MBY: It had to help that you were at the top of the market, yet others always seemed to get the breaks.

CC: They kept dangling national syndication in front of me to keep me from leaving, but it never seemed to actually
happen. And frankly I had mixed feelings about going national. Our show was so New York oriented. It wasn’t American
Bandstand that kids in Dallas or Dubuque could watch, even though it was taped in Philadelphia. Everything about our
show had such a New York stamp on it. We prided ourselves on being very hip. I felt that would be diluted if we had to
play to the entire United States we would lose the edginess. What made it work in the Big Apple would have probably not
gone over well other places.

MBY: You did a lot of inventive things that other shows later embraced.

    CC: We tried. For instance, stand-up comics on rock and roll shows were unheard of back then, but
    we loved bringing on all the up-and-comers like Richard Pryor, Fannie Flagg and George Carlin. We
    had impressionists like John Byner who later became so famous for doing Ed Sulllivan, Stevie
    Wonder, LBJ and Johnny Mathis. We only paid the minimum $175. Most of these comics were not
    only starving and needed the money, but they liked the hipness and exposure of being on TV. Later,
    nearly all television rock and roll programs would include comedy, but ours was a bit ahead of our
    time. There was so much about our show that was so different that syndication may have ruined it
    and made it into just another Shindig or Hullabaloo.

    MBY: Let’s talk about the conversation with Jerry Lewis. What did that mean to you then and now.

    CC: It was a life-changing moment, I must tell you. He had been on the show a couple of times, but in
    1967 when he agreed to be on, we were told that we would only have 10 minutes before he had to
leave for another gig. They were adamant about this. He came in, and an hour and a half later he was still there getting
into my guts and soul about my childhood and life. It turns out that he was talking about himself. He had a terrible
relationship with his father and no approval from his family. Nobody in Hollywood respected him, even though he had
written, produced and directed over 20 hit movies. He told me that he was never invited to any of the “in” parties. In the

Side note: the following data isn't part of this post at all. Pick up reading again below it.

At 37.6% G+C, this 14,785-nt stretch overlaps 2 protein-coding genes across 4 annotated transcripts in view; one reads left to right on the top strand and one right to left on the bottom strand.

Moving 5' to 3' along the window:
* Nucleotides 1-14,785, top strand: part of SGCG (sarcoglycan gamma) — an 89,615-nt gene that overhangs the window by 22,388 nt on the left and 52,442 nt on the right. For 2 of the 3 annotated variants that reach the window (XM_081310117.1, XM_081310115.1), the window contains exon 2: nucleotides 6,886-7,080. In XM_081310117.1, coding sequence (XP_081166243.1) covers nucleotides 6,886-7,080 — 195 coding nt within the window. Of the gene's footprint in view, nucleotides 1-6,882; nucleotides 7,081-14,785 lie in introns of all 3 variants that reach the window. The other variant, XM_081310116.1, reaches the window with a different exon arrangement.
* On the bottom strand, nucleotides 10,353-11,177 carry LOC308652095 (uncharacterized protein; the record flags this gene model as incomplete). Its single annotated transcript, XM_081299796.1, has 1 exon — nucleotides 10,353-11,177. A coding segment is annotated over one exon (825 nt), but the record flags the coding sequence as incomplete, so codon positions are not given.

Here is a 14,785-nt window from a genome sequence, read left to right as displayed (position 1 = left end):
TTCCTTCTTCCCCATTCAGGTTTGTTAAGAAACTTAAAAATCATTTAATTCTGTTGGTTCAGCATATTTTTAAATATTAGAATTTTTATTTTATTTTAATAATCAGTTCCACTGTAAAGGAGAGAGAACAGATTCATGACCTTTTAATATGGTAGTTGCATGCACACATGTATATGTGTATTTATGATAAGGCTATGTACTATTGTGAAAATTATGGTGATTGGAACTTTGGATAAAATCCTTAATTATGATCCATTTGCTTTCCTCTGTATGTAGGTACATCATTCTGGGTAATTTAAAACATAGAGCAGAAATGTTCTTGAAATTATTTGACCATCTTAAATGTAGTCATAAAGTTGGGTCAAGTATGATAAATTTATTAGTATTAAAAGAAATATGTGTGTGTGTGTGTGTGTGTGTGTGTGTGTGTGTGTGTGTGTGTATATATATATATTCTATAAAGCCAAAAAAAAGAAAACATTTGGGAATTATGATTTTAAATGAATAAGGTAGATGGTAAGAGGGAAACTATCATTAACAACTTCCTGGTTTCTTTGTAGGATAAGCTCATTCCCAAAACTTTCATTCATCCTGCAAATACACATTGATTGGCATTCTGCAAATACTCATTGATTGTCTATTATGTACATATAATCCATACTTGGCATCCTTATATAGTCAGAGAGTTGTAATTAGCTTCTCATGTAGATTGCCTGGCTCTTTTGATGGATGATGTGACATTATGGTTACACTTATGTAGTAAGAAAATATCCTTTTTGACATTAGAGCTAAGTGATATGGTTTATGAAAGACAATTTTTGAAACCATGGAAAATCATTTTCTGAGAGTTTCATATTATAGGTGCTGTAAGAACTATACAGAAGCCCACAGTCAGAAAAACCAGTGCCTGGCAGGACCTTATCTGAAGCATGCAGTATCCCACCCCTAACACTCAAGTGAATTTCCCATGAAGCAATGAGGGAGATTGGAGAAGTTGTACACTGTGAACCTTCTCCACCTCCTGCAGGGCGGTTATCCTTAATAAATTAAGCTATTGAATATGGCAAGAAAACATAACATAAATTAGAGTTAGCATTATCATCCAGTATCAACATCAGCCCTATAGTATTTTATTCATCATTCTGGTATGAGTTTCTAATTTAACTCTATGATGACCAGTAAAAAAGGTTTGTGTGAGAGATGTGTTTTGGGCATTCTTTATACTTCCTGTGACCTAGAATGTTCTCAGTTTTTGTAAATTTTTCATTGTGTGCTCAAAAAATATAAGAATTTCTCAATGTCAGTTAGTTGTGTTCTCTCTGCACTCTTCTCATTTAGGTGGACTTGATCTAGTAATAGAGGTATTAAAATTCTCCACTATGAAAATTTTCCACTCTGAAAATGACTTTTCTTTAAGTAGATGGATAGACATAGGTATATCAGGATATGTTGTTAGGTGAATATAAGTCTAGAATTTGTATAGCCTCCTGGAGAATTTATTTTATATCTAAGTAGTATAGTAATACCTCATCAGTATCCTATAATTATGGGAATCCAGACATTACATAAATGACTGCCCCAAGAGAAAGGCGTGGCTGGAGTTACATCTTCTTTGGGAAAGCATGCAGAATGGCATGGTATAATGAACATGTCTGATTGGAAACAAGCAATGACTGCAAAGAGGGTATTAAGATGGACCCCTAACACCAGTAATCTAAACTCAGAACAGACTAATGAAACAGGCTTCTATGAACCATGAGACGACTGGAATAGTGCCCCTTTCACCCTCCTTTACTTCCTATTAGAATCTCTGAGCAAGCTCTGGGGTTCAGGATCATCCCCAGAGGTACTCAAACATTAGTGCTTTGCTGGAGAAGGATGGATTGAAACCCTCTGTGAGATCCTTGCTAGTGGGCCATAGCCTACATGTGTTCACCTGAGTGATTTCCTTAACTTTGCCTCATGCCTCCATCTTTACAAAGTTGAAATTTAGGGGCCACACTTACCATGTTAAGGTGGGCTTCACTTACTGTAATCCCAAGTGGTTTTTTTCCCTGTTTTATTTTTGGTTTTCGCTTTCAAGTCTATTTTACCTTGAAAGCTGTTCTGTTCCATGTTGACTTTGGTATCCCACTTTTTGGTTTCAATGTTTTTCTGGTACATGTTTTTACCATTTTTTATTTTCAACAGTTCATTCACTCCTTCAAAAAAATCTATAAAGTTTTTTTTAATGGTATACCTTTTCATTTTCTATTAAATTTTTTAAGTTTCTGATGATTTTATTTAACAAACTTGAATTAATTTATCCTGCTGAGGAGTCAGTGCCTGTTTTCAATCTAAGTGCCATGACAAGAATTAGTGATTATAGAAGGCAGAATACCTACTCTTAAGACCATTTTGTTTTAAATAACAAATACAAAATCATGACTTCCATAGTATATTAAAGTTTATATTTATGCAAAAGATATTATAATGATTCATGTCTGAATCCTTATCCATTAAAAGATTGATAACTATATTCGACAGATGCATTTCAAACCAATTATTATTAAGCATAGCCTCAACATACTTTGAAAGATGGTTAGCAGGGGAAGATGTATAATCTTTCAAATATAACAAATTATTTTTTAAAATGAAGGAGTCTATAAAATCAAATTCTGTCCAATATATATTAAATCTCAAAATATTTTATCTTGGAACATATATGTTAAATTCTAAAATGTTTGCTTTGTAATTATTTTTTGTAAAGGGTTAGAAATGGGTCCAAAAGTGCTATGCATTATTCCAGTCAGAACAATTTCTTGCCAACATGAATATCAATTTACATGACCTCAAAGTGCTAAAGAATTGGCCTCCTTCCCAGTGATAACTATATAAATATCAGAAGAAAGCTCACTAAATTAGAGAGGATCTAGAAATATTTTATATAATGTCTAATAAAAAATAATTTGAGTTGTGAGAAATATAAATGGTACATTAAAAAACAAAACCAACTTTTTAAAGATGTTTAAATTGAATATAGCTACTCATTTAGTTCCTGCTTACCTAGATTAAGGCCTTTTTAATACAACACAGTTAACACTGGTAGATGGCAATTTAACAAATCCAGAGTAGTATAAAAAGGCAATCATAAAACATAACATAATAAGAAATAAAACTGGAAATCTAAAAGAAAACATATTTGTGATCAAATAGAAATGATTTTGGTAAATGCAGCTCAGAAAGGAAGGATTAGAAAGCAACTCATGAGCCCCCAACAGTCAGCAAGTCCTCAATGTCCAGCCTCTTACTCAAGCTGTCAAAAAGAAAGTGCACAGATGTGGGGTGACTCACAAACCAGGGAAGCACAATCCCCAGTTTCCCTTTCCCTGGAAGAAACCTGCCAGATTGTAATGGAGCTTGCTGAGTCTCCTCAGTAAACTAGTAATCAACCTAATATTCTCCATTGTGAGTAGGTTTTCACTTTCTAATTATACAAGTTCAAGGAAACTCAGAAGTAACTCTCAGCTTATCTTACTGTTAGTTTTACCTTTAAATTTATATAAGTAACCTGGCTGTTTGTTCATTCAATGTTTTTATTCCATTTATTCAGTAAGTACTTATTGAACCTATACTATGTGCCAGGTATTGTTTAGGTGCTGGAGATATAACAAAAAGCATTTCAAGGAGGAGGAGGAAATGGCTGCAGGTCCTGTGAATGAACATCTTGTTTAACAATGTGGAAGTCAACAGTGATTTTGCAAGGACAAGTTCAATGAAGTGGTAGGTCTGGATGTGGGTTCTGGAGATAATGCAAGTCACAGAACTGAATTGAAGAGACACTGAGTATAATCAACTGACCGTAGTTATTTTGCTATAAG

midst of relating all of this to me, he said, “Don’t feel unloved because you are a rock and roll disc jockey. I’m a slapstick
comedian.” It took my breath away. And when he left the studio after the hour and half, the whole crew sat there stunned
at what had just taken place. It was the greatest moments, though most of the time was so personal that we couldn’t put
it on the air. We used all we could, of course. From then on Jerry and I became friends. I was one of the first who
replaced him on the March of Dimes Telethon. I remember it was 1969 because during our interview we talked about
Woodstock and whether I had been there. He kept saying, “Stick around…stick around.” About 2 A.M., Bob Schanks,
the producer of the telethon, called me over and told me, “Jerry’s going to take a nap and wants you to take over the
telethon.” So for an hour and a half I tried to do what he does so well for so many hours. I was told later that I was the
only one who had replaced him up to that point.

People say different things about it—he’s too brash, he’s using this or that cause—but all I can say is what I’ve seen with
my own eyes. He’s the most gentle and passionate man I’ve ever met.

MBY: You survived so many different genres and phases of showbiz. What kept you going? Your Midwestern

CC: I’m not sure. I was one of the most insecure, troubled people I knew. I put on a happy face every Saturday night at
six o`clock, but my life at the time was pretty tragic. My Mother died at a very early age. I married a young lady I hardly
knew only six weeks after my Mother died.  I made so many mistakes. I lost my apartment so I was living in a hotel. I had
to work clubs to earn extra money so I could pay the alimony. I was going through tragic periods myself. The show was
the only thing that gave me purpose in life. Even the show was uncomfortable, with the studio management and all, but I
just wouldn’t accept their rules and kept going. I did what I believed to be true.

MBY: What part did your faith play through this time?

CC: I do have a very deep faith. I was brought up a Christian and have very strong ties to the church. There were some
rocky times, but thankfully God was faithful, even when I wasn't.

MBY: What made Clay Cole different from so many other interviewers?

CC: I think it came down to the fact that I was always rooting for the
young guy or girl or the new group. The greatest thrill for me was to
present somebody on television for the first time, to boost their record,
to see the song climb on the charts, and to see that person or group
have some great success. Having established stars is fairly easy,
especially when they need publicity, and it was wonderful for ratings,
but my personal thrill was helping out the young kids with a dream
and hopefully helping them to make the dream come true.

MBY: You are definitely a survivor...

CC: I signed on the air September 10, 1959. That’s more than fifty
years. Still, I get emails and letters everyday from people who describe
in detail some moment in their life associated with a show or event—“I
saw you in Palisades Park the night Chubby Checker sang `The Twist’
for the first time and you were wearing…” or “Do you remember the
show at Staten Island with Bobby Vee and Tony Orlando?” The very
fact that I’m remembered like that as part of people’s lives still blows
my mind and staggers my imagination.

MBY: It is amazing.

CC: I think we were all so young and impressionable back then, and because the music we loved so much was involved